Troubles for the International Monetary Fund have continued in the wake of Strauss-Kahn's scandal. The New York Times is reporting that the IMF was hit recently by "what computer experts describe as a large and sophisticated cyberattack." The implications of this are severe: the IMF has a "repository of highly confidential information about the fiscal condition of many nations," and "its database contains potentially market-moving information." The repository also contains communications with national leader that, in the words of one fund official, are “political dynamite in many countries.”
It's unclear what documents were accessed, but one official described the cyber attack as a “very major breach.” The fund's spokesperson David Hawley only gave the statement that, “We are investigating an incident, and the fund is fully functional.” However, in response to the attack, the World Bank, whose headquarters is across the street from the IMF, cut the computer link that allows the two institutions to share information. The World Bank even briefly shut down "external access to its most sensitive systems." However, according to the Times it "quickly resumed its normal operations and says it has seen no evidence of any attacks."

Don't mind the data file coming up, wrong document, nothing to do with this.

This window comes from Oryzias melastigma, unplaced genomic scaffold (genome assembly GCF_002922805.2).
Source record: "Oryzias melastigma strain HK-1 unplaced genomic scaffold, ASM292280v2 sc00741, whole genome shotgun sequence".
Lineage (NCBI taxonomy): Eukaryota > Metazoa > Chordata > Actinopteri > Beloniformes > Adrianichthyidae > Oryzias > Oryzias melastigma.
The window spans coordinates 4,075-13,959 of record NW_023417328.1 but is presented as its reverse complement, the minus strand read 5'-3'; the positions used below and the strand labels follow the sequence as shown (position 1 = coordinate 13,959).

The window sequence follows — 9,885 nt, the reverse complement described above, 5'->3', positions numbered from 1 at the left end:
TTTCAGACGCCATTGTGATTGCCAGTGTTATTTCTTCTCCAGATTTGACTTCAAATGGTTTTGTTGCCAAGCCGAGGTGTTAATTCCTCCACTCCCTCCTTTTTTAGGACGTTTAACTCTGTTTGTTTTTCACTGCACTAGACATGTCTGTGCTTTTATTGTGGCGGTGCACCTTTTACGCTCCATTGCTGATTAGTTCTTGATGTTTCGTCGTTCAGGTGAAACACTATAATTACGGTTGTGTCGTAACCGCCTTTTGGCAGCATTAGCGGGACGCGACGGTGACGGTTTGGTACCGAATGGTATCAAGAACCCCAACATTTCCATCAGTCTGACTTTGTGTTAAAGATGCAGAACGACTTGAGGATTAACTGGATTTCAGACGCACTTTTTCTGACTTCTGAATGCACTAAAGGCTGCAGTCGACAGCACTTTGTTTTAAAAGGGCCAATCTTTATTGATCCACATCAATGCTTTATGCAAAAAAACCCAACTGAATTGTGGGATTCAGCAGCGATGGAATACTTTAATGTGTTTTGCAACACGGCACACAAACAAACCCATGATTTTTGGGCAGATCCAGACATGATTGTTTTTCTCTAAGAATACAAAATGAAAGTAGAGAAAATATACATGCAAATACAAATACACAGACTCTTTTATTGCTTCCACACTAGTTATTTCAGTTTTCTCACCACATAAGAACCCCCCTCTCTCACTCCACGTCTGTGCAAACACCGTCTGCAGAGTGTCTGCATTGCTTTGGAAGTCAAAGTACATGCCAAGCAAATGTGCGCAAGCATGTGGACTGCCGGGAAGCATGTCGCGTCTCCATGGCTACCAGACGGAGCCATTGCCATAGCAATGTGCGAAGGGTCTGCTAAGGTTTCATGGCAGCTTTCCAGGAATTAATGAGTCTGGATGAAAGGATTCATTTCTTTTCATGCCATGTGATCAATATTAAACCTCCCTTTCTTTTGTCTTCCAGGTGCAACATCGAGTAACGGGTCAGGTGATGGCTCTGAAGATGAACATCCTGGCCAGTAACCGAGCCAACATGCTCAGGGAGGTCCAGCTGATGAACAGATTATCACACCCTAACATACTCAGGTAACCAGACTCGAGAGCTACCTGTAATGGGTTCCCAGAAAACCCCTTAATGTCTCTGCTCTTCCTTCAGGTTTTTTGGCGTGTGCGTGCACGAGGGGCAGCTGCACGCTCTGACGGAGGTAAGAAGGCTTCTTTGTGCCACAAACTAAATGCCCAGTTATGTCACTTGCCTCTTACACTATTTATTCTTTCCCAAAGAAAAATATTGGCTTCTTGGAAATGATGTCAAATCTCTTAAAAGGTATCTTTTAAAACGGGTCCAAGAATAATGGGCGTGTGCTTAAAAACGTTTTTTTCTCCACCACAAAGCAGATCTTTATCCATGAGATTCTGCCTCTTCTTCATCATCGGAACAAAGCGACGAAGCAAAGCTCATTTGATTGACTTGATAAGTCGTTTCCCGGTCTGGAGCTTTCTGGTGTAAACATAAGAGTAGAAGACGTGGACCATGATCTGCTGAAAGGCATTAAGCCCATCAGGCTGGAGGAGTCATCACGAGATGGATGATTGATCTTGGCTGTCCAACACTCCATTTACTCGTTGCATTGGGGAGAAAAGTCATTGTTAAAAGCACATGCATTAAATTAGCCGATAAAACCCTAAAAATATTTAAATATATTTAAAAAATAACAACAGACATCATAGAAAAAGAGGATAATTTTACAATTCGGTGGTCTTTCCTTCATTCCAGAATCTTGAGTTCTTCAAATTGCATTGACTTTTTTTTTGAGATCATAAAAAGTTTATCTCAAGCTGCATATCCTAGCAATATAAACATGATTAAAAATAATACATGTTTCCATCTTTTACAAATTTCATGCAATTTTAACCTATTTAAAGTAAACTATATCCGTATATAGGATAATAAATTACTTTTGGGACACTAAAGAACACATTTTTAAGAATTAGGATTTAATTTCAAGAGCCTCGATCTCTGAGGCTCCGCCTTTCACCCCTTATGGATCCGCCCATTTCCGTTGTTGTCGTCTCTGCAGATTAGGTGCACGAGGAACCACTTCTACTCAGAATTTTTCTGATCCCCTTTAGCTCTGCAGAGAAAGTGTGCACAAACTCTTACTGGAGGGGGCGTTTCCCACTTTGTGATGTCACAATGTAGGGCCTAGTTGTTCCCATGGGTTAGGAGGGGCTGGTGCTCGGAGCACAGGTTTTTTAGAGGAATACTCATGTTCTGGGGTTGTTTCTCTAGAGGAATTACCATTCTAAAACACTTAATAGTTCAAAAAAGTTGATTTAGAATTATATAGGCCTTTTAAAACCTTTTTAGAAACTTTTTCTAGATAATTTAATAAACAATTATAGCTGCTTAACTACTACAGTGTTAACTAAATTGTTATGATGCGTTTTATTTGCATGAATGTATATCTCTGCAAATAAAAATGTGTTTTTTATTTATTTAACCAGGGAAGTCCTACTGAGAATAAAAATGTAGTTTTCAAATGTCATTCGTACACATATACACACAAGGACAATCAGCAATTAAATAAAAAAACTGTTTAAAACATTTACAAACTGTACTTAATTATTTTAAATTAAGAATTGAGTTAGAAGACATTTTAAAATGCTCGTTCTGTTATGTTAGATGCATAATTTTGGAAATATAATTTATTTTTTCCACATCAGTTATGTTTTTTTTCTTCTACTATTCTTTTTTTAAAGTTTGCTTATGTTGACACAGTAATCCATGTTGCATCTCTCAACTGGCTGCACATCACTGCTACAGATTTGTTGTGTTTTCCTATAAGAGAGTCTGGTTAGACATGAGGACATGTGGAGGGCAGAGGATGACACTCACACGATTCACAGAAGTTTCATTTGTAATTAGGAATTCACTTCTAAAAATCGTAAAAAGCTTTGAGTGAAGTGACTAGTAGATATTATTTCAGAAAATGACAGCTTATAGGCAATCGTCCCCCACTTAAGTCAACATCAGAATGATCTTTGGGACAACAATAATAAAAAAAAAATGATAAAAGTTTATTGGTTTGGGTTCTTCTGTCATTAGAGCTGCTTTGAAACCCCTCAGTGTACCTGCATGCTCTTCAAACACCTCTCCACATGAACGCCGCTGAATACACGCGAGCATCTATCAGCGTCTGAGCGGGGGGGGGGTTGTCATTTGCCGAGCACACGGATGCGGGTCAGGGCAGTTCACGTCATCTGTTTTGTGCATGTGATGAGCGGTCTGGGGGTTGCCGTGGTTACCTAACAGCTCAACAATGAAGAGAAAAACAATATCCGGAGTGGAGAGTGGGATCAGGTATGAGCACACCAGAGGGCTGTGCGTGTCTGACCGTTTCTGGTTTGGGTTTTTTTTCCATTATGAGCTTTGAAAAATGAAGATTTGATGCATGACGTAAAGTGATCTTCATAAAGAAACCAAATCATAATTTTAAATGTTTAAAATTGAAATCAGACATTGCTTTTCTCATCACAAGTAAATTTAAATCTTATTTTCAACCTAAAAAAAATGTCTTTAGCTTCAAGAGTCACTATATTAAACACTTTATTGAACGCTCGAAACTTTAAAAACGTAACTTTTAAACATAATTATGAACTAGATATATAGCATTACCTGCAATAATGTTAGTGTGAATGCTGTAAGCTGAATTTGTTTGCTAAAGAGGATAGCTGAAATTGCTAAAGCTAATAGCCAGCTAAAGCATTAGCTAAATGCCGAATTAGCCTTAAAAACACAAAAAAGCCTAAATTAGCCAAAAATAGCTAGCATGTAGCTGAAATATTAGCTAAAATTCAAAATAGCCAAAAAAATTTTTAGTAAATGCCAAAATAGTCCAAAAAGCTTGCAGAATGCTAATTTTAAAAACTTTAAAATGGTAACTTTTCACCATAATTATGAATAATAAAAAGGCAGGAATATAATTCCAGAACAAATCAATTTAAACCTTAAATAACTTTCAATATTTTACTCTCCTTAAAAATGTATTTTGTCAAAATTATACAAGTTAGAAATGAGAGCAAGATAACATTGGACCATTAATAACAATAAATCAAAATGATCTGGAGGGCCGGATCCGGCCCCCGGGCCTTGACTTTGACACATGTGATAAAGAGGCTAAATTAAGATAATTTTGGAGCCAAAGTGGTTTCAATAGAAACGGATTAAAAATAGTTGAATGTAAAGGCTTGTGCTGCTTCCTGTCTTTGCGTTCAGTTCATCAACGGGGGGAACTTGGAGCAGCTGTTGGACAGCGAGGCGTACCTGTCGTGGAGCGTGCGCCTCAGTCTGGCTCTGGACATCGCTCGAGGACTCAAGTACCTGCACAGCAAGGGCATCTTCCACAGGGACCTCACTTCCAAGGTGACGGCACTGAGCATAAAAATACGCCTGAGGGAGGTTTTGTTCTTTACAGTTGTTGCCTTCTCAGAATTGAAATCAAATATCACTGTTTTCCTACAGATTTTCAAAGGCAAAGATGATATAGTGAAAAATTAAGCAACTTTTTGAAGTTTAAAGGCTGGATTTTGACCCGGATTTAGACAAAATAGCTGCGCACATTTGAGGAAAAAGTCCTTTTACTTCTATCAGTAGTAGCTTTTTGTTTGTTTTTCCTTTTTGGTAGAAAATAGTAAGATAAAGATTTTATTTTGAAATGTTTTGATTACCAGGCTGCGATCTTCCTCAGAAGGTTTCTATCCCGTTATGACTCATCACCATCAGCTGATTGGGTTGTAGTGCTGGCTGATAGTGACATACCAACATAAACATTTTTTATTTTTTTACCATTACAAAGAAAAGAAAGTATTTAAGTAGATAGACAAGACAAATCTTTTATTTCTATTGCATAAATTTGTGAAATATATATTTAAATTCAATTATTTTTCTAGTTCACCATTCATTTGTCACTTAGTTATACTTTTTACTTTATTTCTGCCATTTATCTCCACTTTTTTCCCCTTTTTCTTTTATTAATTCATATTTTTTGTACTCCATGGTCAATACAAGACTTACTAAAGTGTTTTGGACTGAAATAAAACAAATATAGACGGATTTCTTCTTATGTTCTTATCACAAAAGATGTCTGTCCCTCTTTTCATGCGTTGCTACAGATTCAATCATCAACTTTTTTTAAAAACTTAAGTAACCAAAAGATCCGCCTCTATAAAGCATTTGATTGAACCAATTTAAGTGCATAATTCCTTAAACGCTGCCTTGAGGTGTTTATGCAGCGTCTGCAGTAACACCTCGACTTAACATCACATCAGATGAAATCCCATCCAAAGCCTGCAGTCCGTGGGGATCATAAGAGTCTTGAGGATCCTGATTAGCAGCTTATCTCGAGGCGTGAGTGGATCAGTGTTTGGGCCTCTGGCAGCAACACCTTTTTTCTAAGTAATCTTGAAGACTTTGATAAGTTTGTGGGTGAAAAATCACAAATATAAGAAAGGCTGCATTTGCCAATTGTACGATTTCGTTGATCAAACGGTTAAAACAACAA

According to the Washington Post, the hacker group Anonymous recently called for an attack on IMF computers “in opposition to the corrupt Austerity Plans of the Greek Government leaders and the International Monetary Fund.” However Hawley said fund investigators do not think the group was involved in this incident.
Regardless of how the attacks occurred, newspaper outlets speculated as to the massive impact leaked confidential documents might have on the global economy. The Post speculates:
Depending on the type of information involved, the potential for such disruption is significant. Ongoing bailout talks in Greece, for example, hinge on whether private holders of Greek bonds will be forced to accept losses as a requirement of the IMF or other European nations lending more money to the indebted nation. Documents that shed light on the IMF’s position — or provide non-public information on the finances of Greece or other nations — could be used by traders to profit from.
Tom Kellermann, a former cybersecurity specialist at the World Bank who has been tracking the incident, told the Wall Street Journal that this latest infiltration involved significant reconnaissance prior to the attack, and code written specifically to penetrate the IMF.
"This isn't malware you've seen before," he said, making it that much more difficult to detect. The concern, Mr. Kellermann said, is that hackers designed their attack to gain market-moving insider information.
Meanwhile, the IMF still struggles to find a new leader after Strauss-Kahn. The Journal reports that although French Finance Minister Christine Lagarde is the favorite to take over, Israeli central banker Stanley Fischer has just announced a formal bid to head the International Monetary Fund. Mexico's central bank governor, Augustin Carsens has also announced his candidacy.
This article is from the archive of our partner The Wire.